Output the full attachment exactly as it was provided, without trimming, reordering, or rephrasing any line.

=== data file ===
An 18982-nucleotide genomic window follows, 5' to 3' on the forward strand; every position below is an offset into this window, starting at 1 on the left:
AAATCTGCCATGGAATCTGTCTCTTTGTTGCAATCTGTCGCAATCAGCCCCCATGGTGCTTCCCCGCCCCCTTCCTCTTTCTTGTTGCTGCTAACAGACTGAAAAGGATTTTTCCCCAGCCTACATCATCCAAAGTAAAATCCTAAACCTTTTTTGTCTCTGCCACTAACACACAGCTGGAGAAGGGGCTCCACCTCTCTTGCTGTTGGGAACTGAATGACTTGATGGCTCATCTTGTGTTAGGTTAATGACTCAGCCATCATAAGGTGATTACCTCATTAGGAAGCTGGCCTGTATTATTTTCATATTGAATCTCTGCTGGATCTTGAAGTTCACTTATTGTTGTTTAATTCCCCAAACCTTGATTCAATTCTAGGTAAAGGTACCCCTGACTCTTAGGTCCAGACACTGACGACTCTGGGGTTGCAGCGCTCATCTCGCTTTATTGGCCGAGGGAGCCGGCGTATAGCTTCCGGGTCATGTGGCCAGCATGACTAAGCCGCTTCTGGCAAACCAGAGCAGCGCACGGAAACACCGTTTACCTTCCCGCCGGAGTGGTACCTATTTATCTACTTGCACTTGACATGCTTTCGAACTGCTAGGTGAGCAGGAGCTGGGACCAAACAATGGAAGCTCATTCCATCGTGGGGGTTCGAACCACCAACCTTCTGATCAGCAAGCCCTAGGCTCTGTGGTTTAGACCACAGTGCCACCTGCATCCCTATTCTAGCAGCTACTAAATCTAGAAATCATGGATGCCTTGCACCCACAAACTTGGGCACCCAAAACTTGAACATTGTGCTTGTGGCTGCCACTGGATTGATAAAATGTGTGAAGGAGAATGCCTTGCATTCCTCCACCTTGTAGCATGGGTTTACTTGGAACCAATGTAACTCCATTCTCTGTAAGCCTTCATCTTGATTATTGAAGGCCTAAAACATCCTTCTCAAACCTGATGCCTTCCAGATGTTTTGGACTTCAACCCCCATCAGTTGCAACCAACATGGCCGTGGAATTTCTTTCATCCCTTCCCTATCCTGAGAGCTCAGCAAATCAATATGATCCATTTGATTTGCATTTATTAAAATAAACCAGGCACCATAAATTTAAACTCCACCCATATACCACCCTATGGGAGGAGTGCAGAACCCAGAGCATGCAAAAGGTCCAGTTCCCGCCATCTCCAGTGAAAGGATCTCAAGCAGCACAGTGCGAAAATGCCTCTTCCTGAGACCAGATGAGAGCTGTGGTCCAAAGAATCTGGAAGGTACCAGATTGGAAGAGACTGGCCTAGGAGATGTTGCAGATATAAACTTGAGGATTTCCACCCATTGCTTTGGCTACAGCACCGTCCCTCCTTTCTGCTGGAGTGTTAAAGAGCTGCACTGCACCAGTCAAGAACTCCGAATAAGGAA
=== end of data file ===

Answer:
An 18982-nucleotide genomic window follows, 5' to 3' on the forward strand; every position below is an offset into this window, starting at 1 on the left:
AAATCTGCCATGGAATCTGTCTCTTTGTTGCAATCTGTCGCAATCAGCCCCCATGGTGCTTCCCCGCCCCCTTCCTCTTTCTTGTTGCTGCTAACAGACTGAAAAGGATTTTTCCCCAGCCTACATCATCCAAAGTAAAATCCTAAACCTTTTTTGTCTCTGCCACTAACACACAGCTGGAGAAGGGGCTCCACCTCTCTTGCTGTTGGGAACTGAATGACTTGATGGCTCATCTTGTGTTAGGTTAATGACTCAGCCATCATAAGGTGATTACCTCATTAGGAAGCTGGCCTGTATTATTTTCATATTGAATCTCTGCTGGATCTTGAAGTTCACTTATTGTTGTTTAATTCCCCAAACCTTGATTCAATTCTAGGTAAAGGTACCCCTGACTCTTAGGTCCAGACACTGACGACTCTGGGGTTGCAGCGCTCATCTCGCTTTATTGGCCGAGGGAGCCGGCGTATAGCTTCCGGGTCATGTGGCCAGCATGACTAAGCCGCTTCTGGCAAACCAGAGCAGCGCACGGAAACACCGTTTACCTTCCCGCCGGAGTGGTACCTATTTATCTACTTGCACTTGACATGCTTTCGAACTGCTAGGTGAGCAGGAGCTGGGACCAAACAATGGAAGCTCATTCCATCGTGGGGGTTCGAACCACCAACCTTCTGATCAGCAAGCCCTAGGCTCTGTGGTTTAGACCACAGTGCCACCTGCATCCCTATTCTAGCAGCTACTAAATCTAGAAATCATGGATGCCTTGCACCCACAAACTTGGGCACCCAAAACTTGAACATTGTGCTTGTGGCTGCCACTGGATTGATAAAATGTGTGAAGGAGAATGCCTTGCATTCCTCCACCTTGTAGCATGGGTTTACTTGGAACCAATGTAACTCCATTCTCTGTAAGCCTTCATCTTGATTATTGAAGGCCTAAAACATCCTTCTCAAACCTGATGCCTTCCAGATGTTTTGGACTTCAACCCCCATCAGTTGCAACCAACATGGCCGTGGAATTTCTTTCATCCCTTCCCTATCCTGAGAGCTCAGCAAATCAATATGATCCATTTGATTTGCATTTATTAAAATAAACCAGGCACCATAAATTTAAACTCCACCCATATACCACCCTATGGGAGGAGTGCAGAACCCAGAGCATGCAAAAGGTCCAGTTCCCGCCATCTCCAGTGAAAGGATCTCAAGCAGCACAGTGCGAAAATGCCTCTTCCTGAGACCAGATGAGAGCTGTGGTCCAAAGAATCTGGAAGGTACCAGATTGGAAGAGACTGGCCTAGGAGATGTTGCAGATATAAACTTGAGGATTTCCACCCATTGCTTTGGCTACAGCACCGTCCCTCCTTTCTGCTGGAGTGTTAAAGAGCTGCACTGCACCAGTCAAGAACTCCGAATAAGGAA